Abatement of Penalties

Penalties in the form of interest and other fees are incurred when a taxpayer fails to file a tax return by a filing deadline and/or fails to pay a tax debt when it is due. Although interest and other penalties assessed by the IRS function to create equity within the tax system and encourage compliance, they often impose a significant financial burden on the taxpayer by increasing a taxpayer’s IRS tax debt by as much as fifty percent. When the circumstances are such that a taxpayer has acted in a reasonable and prudent manner yet, because of circumstance beyond his or her control, is unable to meet a tax debt obligation, the IRS may reduce or eliminate the penalties.

The IRS grants the abatement of penalties when “the taxpayer exercises ordinary business care and prudence in determining their tax obligations but is unable to comply with those obligations.” This is called Reasonable Cause Relief. Essentially this means that something beyond the control of the taxpayer has occurred that caused him or her not to file a tax return or pay a tax debt in a timely fashion. In order to qualify for Reasonable Cause Relief, it must be demonstrated that the taxpayer took reasonable steps to counter the events that resulted in his or her inability to pay and yet was still unable meet the assessed tax obligations.

Unfortunately, despite what some tax relief or tax settlement companies might advertise, abatement through Reasonable Cause Relief is very difficult to obtain. The burden of proof that requisite care and prudence was exercised rests with the taxpayer. In addition, the following prerequisites must be met in order to be considered by the IRS as a candidate for Reasonable Cause Relief:

  • The taxpayer or the tax settlement representative must make a request for abatement.
  • The taxpayer’s situation must be the result of, or closely analogous to, one of the following events:
  1. Inability to obtain necessary records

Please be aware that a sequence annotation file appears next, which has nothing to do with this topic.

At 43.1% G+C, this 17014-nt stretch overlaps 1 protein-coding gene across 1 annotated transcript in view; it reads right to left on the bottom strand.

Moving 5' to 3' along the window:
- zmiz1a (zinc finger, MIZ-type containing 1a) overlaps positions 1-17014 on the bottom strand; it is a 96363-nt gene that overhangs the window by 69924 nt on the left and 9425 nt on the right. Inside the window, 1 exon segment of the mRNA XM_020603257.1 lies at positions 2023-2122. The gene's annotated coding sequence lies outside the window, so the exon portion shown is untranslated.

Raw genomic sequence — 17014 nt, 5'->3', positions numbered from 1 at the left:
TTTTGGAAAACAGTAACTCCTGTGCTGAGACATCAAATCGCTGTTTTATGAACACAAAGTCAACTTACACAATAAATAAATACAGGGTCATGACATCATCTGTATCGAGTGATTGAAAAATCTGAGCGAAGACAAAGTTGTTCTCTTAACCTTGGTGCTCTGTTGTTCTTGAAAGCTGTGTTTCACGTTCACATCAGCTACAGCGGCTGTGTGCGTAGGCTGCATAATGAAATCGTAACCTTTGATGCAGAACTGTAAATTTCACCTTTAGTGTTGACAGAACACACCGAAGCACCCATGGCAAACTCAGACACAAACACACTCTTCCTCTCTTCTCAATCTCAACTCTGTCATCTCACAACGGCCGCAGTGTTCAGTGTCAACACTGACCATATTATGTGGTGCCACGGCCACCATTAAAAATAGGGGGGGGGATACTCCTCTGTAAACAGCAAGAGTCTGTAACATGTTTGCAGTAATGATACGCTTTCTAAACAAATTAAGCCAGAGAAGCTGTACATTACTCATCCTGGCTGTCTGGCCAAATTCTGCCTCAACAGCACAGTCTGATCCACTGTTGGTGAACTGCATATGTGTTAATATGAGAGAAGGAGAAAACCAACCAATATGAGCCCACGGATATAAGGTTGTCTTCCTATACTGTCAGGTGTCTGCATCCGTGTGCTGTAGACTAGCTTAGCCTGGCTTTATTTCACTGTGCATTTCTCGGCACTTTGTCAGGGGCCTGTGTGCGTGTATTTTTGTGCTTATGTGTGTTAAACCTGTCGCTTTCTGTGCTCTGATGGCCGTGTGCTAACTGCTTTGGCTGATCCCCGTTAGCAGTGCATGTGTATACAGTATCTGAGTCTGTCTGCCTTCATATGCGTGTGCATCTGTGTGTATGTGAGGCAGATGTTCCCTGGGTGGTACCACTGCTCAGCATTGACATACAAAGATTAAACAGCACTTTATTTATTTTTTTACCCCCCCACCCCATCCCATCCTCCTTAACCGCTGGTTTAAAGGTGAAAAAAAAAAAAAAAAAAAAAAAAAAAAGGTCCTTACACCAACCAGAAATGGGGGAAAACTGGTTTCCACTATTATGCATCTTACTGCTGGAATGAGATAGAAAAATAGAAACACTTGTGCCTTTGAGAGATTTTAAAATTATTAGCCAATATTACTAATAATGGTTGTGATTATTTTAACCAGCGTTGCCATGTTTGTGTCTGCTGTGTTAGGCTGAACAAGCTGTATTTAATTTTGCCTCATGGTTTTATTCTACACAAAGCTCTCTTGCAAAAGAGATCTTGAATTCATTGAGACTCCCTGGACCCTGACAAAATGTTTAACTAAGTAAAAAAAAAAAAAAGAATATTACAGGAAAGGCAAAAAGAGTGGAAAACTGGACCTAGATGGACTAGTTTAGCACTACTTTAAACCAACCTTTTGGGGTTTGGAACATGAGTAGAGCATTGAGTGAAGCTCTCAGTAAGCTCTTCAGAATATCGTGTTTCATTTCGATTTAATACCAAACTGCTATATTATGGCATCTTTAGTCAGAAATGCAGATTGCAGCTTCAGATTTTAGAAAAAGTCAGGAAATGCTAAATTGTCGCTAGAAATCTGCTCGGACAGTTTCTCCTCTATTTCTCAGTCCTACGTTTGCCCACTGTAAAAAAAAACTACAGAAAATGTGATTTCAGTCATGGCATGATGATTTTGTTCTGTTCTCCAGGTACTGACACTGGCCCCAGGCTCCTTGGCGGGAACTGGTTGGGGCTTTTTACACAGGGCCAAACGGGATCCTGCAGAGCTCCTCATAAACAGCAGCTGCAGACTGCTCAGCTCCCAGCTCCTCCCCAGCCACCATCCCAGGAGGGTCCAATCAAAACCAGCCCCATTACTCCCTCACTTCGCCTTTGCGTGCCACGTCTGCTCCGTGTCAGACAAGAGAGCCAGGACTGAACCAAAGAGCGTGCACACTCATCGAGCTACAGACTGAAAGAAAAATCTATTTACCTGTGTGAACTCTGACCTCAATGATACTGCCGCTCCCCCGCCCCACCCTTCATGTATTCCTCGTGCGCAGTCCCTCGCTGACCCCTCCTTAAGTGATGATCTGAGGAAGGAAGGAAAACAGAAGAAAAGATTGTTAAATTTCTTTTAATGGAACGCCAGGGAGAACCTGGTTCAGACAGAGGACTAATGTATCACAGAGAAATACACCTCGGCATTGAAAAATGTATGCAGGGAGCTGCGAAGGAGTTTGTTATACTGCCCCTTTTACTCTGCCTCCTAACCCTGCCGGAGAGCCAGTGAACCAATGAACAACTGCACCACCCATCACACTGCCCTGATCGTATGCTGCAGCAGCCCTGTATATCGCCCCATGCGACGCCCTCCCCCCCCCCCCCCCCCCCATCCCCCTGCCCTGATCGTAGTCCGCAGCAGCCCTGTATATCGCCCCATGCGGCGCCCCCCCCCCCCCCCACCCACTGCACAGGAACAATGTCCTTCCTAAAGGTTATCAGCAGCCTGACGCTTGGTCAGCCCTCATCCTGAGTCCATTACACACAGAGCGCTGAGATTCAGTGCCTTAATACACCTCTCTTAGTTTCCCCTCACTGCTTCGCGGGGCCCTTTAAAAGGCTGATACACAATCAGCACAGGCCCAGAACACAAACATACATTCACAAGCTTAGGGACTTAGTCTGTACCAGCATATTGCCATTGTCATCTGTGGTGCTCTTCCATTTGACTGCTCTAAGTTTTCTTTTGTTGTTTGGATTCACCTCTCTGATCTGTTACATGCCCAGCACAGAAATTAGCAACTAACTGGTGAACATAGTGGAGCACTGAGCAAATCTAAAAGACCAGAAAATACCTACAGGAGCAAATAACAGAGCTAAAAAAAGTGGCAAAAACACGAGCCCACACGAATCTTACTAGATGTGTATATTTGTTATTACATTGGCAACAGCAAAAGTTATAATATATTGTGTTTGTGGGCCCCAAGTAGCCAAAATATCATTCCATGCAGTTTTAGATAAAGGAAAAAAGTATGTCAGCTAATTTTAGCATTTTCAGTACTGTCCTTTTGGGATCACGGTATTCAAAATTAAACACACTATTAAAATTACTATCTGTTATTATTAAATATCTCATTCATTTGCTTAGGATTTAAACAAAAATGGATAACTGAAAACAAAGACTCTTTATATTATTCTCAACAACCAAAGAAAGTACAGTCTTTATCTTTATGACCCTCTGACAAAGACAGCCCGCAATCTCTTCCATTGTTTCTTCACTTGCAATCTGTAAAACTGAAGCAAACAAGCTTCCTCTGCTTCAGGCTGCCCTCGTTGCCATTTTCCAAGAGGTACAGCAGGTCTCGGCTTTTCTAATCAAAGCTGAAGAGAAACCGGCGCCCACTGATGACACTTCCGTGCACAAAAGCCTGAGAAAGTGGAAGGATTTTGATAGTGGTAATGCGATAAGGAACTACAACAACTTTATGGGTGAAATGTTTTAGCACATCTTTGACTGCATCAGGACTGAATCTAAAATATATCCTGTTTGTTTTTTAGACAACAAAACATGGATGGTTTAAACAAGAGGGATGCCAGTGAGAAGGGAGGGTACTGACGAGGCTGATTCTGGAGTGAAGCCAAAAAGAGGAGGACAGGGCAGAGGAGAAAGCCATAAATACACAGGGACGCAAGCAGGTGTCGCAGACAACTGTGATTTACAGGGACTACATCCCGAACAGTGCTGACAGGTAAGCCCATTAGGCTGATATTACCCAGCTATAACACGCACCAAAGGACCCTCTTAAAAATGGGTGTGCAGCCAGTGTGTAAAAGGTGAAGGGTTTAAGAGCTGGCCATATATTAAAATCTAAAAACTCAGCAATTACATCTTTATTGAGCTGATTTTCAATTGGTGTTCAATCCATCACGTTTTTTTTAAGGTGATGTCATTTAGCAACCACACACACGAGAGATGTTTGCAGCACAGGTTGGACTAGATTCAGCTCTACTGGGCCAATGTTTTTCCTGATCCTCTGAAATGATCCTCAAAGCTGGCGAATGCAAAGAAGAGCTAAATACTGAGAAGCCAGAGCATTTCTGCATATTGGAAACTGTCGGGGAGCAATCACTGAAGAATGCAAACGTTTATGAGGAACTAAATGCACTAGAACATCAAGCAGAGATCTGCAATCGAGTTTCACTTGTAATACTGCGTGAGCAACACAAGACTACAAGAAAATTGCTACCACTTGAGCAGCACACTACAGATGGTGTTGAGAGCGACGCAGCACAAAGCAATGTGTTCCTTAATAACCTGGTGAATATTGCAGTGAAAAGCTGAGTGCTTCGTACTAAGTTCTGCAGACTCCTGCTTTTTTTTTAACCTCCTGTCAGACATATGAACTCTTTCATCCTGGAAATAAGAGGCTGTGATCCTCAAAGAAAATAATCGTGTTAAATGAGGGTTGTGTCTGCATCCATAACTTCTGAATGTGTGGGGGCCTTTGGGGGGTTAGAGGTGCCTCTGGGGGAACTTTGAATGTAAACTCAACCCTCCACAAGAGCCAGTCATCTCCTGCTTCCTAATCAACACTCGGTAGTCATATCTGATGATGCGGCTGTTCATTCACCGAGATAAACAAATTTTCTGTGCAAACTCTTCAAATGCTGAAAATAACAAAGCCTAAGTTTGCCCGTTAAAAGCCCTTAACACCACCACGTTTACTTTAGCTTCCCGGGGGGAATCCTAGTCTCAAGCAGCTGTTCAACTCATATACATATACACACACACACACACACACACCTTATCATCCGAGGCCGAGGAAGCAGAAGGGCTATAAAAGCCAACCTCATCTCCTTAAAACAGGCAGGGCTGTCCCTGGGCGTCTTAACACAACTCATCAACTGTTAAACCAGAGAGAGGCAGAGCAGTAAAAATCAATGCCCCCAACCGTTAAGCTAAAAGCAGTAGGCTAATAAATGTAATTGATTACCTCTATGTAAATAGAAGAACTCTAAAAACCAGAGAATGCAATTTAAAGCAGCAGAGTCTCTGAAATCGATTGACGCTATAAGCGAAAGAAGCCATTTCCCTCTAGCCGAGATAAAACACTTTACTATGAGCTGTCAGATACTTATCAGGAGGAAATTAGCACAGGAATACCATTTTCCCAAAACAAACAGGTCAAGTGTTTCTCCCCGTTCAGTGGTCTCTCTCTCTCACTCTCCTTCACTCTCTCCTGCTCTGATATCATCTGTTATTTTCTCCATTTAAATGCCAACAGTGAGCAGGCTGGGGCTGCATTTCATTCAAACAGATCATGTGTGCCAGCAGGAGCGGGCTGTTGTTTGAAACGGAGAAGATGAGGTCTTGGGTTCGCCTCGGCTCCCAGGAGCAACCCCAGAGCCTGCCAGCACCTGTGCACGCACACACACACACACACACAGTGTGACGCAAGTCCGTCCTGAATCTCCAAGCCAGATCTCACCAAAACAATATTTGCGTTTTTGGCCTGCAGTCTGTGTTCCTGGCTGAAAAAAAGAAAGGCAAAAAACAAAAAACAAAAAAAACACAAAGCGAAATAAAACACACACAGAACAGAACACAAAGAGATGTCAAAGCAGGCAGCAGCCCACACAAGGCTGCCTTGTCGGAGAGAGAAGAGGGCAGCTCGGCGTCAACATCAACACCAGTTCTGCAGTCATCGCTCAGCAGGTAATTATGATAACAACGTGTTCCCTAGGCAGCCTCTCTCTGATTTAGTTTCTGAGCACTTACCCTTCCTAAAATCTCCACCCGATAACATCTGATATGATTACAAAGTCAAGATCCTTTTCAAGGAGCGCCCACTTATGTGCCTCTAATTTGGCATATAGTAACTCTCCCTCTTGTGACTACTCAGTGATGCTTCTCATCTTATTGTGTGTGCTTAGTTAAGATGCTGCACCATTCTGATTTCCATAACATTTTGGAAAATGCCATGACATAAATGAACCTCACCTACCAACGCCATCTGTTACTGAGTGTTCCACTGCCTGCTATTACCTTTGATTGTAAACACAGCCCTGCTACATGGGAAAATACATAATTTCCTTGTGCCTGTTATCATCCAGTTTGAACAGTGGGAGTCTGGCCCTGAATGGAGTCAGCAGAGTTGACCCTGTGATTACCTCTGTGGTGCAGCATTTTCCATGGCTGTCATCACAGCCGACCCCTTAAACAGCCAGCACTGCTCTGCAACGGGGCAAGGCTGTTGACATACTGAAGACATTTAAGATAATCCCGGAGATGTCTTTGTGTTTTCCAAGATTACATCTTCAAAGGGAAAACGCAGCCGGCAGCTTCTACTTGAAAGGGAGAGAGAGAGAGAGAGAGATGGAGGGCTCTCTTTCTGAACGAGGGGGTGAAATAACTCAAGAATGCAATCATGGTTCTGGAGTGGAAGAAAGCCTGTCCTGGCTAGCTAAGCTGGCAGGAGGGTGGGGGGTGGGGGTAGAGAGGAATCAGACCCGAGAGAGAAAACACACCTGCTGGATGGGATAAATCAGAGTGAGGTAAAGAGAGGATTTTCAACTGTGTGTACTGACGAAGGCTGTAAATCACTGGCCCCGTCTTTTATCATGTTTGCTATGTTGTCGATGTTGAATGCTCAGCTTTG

2. Serious illness, death, or other unavoidable absence
  3. Fire, casualty, natural disaster or other disturbance
  4. Incorrect advice from a competent tax professional
  5. Incorrect advice, either oral or written, from the IRS
  6. An Act of God.
  • The taxpayer must meet the IRS standards of burden of proof regarding one or more of these events.

A qualified Certified Public Accountant handling a tax settlement case will know and understand the factors the IRS considers when determining whether a taxpayer is eligible for Reasonable Cause Relief and will make sure the case is well prepared before approaching the IRS.

The following is a sample list of questions the IRS may present when making a determination as to whether or not to grant an abatement:

  • What events prevented the timely filing of a tax document or resulted in the late payment of a tax debt?
  • When did the events happen?
  • Why did these events prevent the taxpayer from complying with the tax law?
  • How were other financial affairs handled during the time period in question?
  • Does it appear that the taxpayer paid other creditors and singled out the IRS as the creditor not to be paid?
  • What steps were taken in an attempt to mitigate the circumstances that prevented payment of the tax debt?
  • Is there a direct “timeline” correlation between the extenuating circumstances and the failure to meet the tax debt obligations in question?
  • Is there a history of late payment of tax debt and /or failure to meet filing deadlines?
  • Were the circumstances such that they could not have been anticipated or avoided?
  • What documentation was provided to prove reasonable cause?
  • Was the documentation provided by an uninterested third party?

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